New Year’s Eve is one of my favorite holidays. I love everything about it. Getting dressed up, spending time with good friends, and watching the ball drop.
I love closing the door on a year. If it has been a trying year, I feel like it gives me the opportunity to change my karma right in that moment. If it’s been a great year, I’m even more excited to see what’s next. It’s just the perfect ending to my favorite holiday season.
Until I wake up the next morning with a champagne hangover, bloated from indulging in all those snacks and exhausted from staying up too late. Which reminds me of why I hate New Year’s resolutions.
For years I promised myself that this would be the time that I lost five or 10 pounds or exercised five times a week or got up at 5:30 a.m. every morning to write or work out or just drink a cup of coffee in peace (or maybe even give up coffee?) But I never do these things. At least not like I write down on a piece of paper as the “experts” tell you to do.
Sure, I’ve lost five and even ten pounds. Several times. When I did, I felt a little better about myself, but it didn’t change my life. I exercise fairly regularly, but sometimes I go weeks without working out. And my life doesn’t fall apart if I don’t make it to the gym. I’ve even tried to go to bed earlier and wake up with the birds, but somehow my night owl self gets the best of me and I end up writing at 11:30 at night and hitting snooze until 7:30 a.m. most days. Somehow, I’ve accomplished a lot this year despite my bad habits.
Don’t get me wrong. I think New Year’s Resolutions can serve a purpose, but I think starting a habit can happen at any time. Starting a fitness regimen or nutrition plan doesn’t have to start on January 1 or deciding to change some bad sleep patterns doesn’t need a holiday for a jump-start.
I believe most of us use New Year’s resolutions in the wrong way. We choose things that we don’t like about ourselves and resolve to change them.
What usually ends up happening though is we bite off more than we can chew, spend time searching for the perfect solution or try to change something that we’re not quite ready to change.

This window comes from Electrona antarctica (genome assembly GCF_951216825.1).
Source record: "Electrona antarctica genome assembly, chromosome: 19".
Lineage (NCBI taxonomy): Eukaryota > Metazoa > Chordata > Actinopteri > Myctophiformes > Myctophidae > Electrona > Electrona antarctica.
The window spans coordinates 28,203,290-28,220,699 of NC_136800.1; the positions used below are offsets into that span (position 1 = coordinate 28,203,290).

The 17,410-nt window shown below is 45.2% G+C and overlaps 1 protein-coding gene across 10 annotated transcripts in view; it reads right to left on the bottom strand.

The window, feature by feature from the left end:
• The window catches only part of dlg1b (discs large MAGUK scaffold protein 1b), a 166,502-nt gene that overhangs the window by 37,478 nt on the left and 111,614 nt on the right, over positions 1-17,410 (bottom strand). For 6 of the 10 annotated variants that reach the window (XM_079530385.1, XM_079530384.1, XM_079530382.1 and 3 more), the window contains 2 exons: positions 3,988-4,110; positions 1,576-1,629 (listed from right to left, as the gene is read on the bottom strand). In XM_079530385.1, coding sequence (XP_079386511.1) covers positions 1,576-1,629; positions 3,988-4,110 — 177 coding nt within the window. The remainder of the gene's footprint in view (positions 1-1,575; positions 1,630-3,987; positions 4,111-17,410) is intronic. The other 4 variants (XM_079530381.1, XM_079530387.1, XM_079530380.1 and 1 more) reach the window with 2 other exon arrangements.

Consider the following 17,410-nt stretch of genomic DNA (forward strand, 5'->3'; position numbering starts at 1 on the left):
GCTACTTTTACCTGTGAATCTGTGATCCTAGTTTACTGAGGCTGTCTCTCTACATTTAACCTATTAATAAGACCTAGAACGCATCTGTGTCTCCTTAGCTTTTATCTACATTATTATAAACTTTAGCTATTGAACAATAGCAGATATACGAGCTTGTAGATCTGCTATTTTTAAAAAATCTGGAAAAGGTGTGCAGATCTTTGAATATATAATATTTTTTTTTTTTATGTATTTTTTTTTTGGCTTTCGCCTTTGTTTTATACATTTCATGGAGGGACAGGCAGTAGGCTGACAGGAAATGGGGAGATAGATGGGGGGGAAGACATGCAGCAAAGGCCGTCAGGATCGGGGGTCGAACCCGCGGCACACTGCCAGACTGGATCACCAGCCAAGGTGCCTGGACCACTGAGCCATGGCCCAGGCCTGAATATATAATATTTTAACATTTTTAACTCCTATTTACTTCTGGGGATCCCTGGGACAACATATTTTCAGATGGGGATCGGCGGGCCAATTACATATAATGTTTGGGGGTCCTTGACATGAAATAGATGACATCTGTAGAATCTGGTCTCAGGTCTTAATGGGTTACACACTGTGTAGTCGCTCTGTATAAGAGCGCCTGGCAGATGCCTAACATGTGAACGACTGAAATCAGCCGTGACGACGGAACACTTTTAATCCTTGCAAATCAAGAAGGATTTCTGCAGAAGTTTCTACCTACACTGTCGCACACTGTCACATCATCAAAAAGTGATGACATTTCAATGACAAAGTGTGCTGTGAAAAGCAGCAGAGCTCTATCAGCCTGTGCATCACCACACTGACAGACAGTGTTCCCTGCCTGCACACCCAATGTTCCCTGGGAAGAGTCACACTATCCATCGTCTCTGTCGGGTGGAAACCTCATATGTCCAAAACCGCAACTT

The result is failure — which isn’t exactly the way we want to kick off a brand new year.
Last year, I decided to change my resolutions. I didn’t want to change me. I wanted to improve upon my life. I wanted goals I knew I could obtain and goals that I could look forward to achieving.
I thought about what made me happy — I mean really happy — and decided to do more of that. And I realized it wasn’t about changing me. It was about planning for what I wanted to do more of in the upcoming year.
It was so simple.
- Focus on experiences with my family.
- Spend time with friends — no matter where they live.
- Write more.
That was it. And I was laser focused achieving my resolutions.
This year, I took my kids on an epic two-week road trip over the summer, saw all the major sites in Chicago and have hit every park in a 40 mile radius. The hubby and I spent more quality time together in 2014 than ever before, including eating at so many restaurants that we should have our own show on the Food Network. I asked for a bicycle for Mother’s Day so I could bike to school with my girls and take spur of the moment rides when I felt like we needed to spend some together time. And that doesn’t even count the hours I spend transporting them each week in the swagger wagon.
And I am a better wife and mom because of it.
I also found the time to see nearly all of my best friends at least once this year, and some a few times. Despite work schedules and kids’ activities and family obligations — we made it happen. We celebrated milestone birthdays and beach vacations and “just because I missed you” impulse trips. And every mile on the highway, every minute of sleep lost, every hour spent stressing about the family surviving without me, was worth it to make memories with my beautiful friends and extended family who happen to live all over the country.
And I’m a better friend because of it.
In 2014, I wrote. I wrote about things that touched my heart and some things that scared the crap out of me. I wrote about things that made me laugh, and I wrote about things that made me cry. I wrote when I didn’t want to, and I wrote even when I was scared no one would read it or like what I had to say.
And I am just a better me for writing it.
Although I didn’t finally lose those five pounds or become a Cross Fit champion or become an early riser — I am grateful, I am happy, I am whole.
Because I despise New Year’s resolutions. But I love planning for a new year, and love living out those plans even more. By focusing on what made me the most happy, I achieved more this year than I ever could have imagined.
This year, I’m going to do what I always do on December 31st. I’ll probably be a little tipsy, kiss a tall, dark, handsome guy at midnight, and hug some of my dearest friends tight.
And instead of waking up with dread about hitting the gym or eating more salads or quitting my coffee (so not going to happen), I’m going to look at my calendar to see how I can make my New Year’s plans happen.
Because life is for living. And my New Year’s resolution is to live it.
Happy New Year’s! What are your plans for 2015?